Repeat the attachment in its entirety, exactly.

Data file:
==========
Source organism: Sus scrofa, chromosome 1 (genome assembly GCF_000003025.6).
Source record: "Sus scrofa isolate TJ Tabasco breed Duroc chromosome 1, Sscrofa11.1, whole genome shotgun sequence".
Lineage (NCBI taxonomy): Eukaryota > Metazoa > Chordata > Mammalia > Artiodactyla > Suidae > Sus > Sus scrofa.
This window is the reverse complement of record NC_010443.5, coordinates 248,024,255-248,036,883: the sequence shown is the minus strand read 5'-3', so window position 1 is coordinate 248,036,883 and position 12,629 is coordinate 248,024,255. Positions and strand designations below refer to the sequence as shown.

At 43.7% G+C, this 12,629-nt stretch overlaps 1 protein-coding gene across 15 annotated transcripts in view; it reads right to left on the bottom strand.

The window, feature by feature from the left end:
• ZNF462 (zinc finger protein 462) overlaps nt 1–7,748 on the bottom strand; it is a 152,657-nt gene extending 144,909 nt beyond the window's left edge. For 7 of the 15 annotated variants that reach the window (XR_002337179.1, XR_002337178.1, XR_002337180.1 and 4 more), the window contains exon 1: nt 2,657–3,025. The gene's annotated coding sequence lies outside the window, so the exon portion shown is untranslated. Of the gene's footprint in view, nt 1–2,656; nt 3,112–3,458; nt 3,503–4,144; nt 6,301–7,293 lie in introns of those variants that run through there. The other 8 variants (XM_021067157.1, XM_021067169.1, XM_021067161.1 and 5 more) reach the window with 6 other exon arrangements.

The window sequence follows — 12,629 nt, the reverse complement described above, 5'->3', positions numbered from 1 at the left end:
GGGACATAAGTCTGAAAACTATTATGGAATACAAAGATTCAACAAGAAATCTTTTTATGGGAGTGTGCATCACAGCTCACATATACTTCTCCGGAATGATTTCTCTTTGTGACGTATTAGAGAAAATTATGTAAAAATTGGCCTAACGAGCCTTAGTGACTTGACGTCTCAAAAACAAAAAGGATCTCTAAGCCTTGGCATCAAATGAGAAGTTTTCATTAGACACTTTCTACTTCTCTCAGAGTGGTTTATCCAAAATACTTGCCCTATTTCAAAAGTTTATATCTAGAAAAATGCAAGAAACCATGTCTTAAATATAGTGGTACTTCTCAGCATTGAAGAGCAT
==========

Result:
Source organism: Sus scrofa, chromosome 1 (genome assembly GCF_000003025.6).
Source record: "Sus scrofa isolate TJ Tabasco breed Duroc chromosome 1, Sscrofa11.1, whole genome shotgun sequence".
Lineage (NCBI taxonomy): Eukaryota > Metazoa > Chordata > Mammalia > Artiodactyla > Suidae > Sus > Sus scrofa.
This window is the reverse complement of record NC_010443.5, coordinates 248,024,255-248,036,883: the sequence shown is the minus strand read 5'-3', so window position 1 is coordinate 248,036,883 and position 12,629 is coordinate 248,024,255. Positions and strand designations below refer to the sequence as shown.

At 43.7% G+C, this 12,629-nt stretch overlaps 1 protein-coding gene across 15 annotated transcripts in view; it reads right to left on the bottom strand.

The window, feature by feature from the left end:
• ZNF462 (zinc finger protein 462) overlaps nt 1–7,748 on the bottom strand; it is a 152,657-nt gene extending 144,909 nt beyond the window's left edge. For 7 of the 15 annotated variants that reach the window (XR_002337179.1, XR_002337178.1, XR_002337180.1 and 4 more), the window contains exon 1: nt 2,657–3,025. The gene's annotated coding sequence lies outside the window, so the exon portion shown is untranslated. Of the gene's footprint in view, nt 1–2,656; nt 3,112–3,458; nt 3,503–4,144; nt 6,301–7,293 lie in introns of those variants that run through there. The other 8 variants (XM_021067157.1, XM_021067169.1, XM_021067161.1 and 5 more) reach the window with 6 other exon arrangements.

The window sequence follows — 12,629 nt, the reverse complement described above, 5'->3', positions numbered from 1 at the left end:
GGGACATAAGTCTGAAAACTATTATGGAATACAAAGATTCAACAAGAAATCTTTTTATGGGAGTGTGCATCACAGCTCACATATACTTCTCCGGAATGATTTCTCTTTGTGACGTATTAGAGAAAATTATGTAAAAATTGGCCTAACGAGCCTTAGTGACTTGACGTCTCAAAAACAAAAAGGATCTCTAAGCCTTGGCATCAAATGAGAAGTTTTCATTAGACACTTTCTACTTCTCTCAGAGTGGTTTATCCAAAATACTTGCCCTATTTCAAAAGTTTATATCTAGAAAAATGCAAGAAACCATGTCTTAAATATAGTGGTACTTCTCAGCATTGAAGAGCAT